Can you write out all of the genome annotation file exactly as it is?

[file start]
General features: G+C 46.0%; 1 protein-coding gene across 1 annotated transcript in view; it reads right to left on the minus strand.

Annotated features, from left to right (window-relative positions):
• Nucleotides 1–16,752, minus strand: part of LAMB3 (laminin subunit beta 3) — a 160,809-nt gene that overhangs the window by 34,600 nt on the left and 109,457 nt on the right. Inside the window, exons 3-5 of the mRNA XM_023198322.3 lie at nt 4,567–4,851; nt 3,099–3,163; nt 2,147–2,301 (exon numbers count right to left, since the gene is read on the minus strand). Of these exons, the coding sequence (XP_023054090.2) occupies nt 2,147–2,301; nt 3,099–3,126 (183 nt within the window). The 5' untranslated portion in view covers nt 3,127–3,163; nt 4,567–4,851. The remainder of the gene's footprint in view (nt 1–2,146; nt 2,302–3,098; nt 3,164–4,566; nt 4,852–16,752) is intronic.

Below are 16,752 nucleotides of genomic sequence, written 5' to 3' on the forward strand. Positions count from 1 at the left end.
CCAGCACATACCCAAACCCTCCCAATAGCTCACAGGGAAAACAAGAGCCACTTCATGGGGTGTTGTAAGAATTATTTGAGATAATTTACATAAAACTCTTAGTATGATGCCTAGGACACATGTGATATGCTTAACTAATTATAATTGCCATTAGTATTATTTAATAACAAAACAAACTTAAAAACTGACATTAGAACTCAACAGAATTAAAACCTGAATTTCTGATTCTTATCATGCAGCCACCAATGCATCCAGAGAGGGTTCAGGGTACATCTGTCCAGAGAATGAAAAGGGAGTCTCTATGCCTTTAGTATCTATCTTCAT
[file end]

General features: G+C 46.0%; 1 protein-coding gene across 1 annotated transcript in view; it reads right to left on the minus strand.

Annotated features, from left to right (window-relative positions):
• Nucleotides 1–16,752, minus strand: part of LAMB3 (laminin subunit beta 3) — a 160,809-nt gene that overhangs the window by 34,600 nt on the left and 109,457 nt on the right. Inside the window, exons 3-5 of the mRNA XM_023198322.3 lie at nt 4,567–4,851; nt 3,099–3,163; nt 2,147–2,301 (exon numbers count right to left, since the gene is read on the minus strand). Of these exons, the coding sequence (XP_023054090.2) occupies nt 2,147–2,301; nt 3,099–3,126 (183 nt within the window). The 5' untranslated portion in view covers nt 3,127–3,163; nt 4,567–4,851. The remainder of the gene's footprint in view (nt 1–2,146; nt 2,302–3,098; nt 3,164–4,566; nt 4,852–16,752) is intronic.

Below are 16,752 nucleotides of genomic sequence, written 5' to 3' on the forward strand. Positions count from 1 at the left end.
CCAGCACATACCCAAACCCTCCCAATAGCTCACAGGGAAAACAAGAGCCACTTCATGGGGTGTTGTAAGAATTATTTGAGATAATTTACATAAAACTCTTAGTATGATGCCTAGGACACATGTGATATGCTTAACTAATTATAATTGCCATTAGTATTATTTAATAACAAAACAAACTTAAAAACTGACATTAGAACTCAACAGAATTAAAACCTGAATTTCTGATTCTTATCATGCAGCCACCAATGCATCCAGAGAGGGTTCAGGGTACATCTGTCCAGAGAATGAAAAGGGAGTCTCTATGCCTTTAGTATCTATCTTCAT